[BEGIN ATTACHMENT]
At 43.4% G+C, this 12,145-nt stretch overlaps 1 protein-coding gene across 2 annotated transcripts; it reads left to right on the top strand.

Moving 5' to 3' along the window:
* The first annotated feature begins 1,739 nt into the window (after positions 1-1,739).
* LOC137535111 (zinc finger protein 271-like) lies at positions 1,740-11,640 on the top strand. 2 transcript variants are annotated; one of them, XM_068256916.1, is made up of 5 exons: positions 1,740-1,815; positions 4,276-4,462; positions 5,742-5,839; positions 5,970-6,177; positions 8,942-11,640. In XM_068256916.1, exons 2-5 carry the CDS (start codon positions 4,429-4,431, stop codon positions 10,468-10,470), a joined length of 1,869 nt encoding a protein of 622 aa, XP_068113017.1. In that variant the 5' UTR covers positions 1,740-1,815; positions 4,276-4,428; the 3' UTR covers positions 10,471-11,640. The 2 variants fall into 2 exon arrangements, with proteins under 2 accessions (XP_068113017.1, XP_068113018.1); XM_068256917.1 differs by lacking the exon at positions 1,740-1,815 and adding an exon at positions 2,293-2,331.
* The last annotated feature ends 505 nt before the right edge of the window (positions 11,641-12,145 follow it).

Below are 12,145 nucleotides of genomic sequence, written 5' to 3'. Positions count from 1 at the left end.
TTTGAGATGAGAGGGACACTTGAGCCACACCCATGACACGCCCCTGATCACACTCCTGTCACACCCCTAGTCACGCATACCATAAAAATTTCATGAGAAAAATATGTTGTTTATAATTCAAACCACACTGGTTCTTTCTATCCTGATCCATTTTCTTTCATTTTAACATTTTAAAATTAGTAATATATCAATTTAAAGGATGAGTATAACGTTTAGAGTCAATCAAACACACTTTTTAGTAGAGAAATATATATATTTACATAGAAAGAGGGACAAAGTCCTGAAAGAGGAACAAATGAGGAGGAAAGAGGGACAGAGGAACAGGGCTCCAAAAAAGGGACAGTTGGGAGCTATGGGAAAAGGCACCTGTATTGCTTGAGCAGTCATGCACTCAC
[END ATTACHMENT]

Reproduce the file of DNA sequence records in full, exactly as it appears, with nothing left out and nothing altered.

At 43.4% G+C, this 12,145-nt stretch overlaps 1 protein-coding gene across 2 annotated transcripts; it reads left to right on the top strand.

Moving 5' to 3' along the window:
* The first annotated feature begins 1,739 nt into the window (after positions 1-1,739).
* LOC137535111 (zinc finger protein 271-like) lies at positions 1,740-11,640 on the top strand. 2 transcript variants are annotated; one of them, XM_068256916.1, is made up of 5 exons: positions 1,740-1,815; positions 4,276-4,462; positions 5,742-5,839; positions 5,970-6,177; positions 8,942-11,640. In XM_068256916.1, exons 2-5 carry the CDS (start codon positions 4,429-4,431, stop codon positions 10,468-10,470), a joined length of 1,869 nt encoding a protein of 622 aa, XP_068113017.1. In that variant the 5' UTR covers positions 1,740-1,815; positions 4,276-4,428; the 3' UTR covers positions 10,471-11,640. The 2 variants fall into 2 exon arrangements, with proteins under 2 accessions (XP_068113017.1, XP_068113018.1); XM_068256917.1 differs by lacking the exon at positions 1,740-1,815 and adding an exon at positions 2,293-2,331.
* The last annotated feature ends 505 nt before the right edge of the window (positions 11,641-12,145 follow it).

Below are 12,145 nucleotides of genomic sequence, written 5' to 3'. Positions count from 1 at the left end.
TTTGAGATGAGAGGGACACTTGAGCCACACCCATGACACGCCCCTGATCACACTCCTGTCACACCCCTAGTCACGCATACCATAAAAATTTCATGAGAAAAATATGTTGTTTATAATTCAAACCACACTGGTTCTTTCTATCCTGATCCATTTTCTTTCATTTTAACATTTTAAAATTAGTAATATATCAATTTAAAGGATGAGTATAACGTTTAGAGTCAATCAAACACACTTTTTAGTAGAGAAATATATATATTTACATAGAAAGAGGGACAAAGTCCTGAAAGAGGAACAAATGAGGAGGAAAGAGGGACAGAGGAACAGGGCTCCAAAAAAGGGACAGTTGGGAGCTATGGGAAAAGGCACCTGTATTGCTTGAGCAGTCATGCACTCAC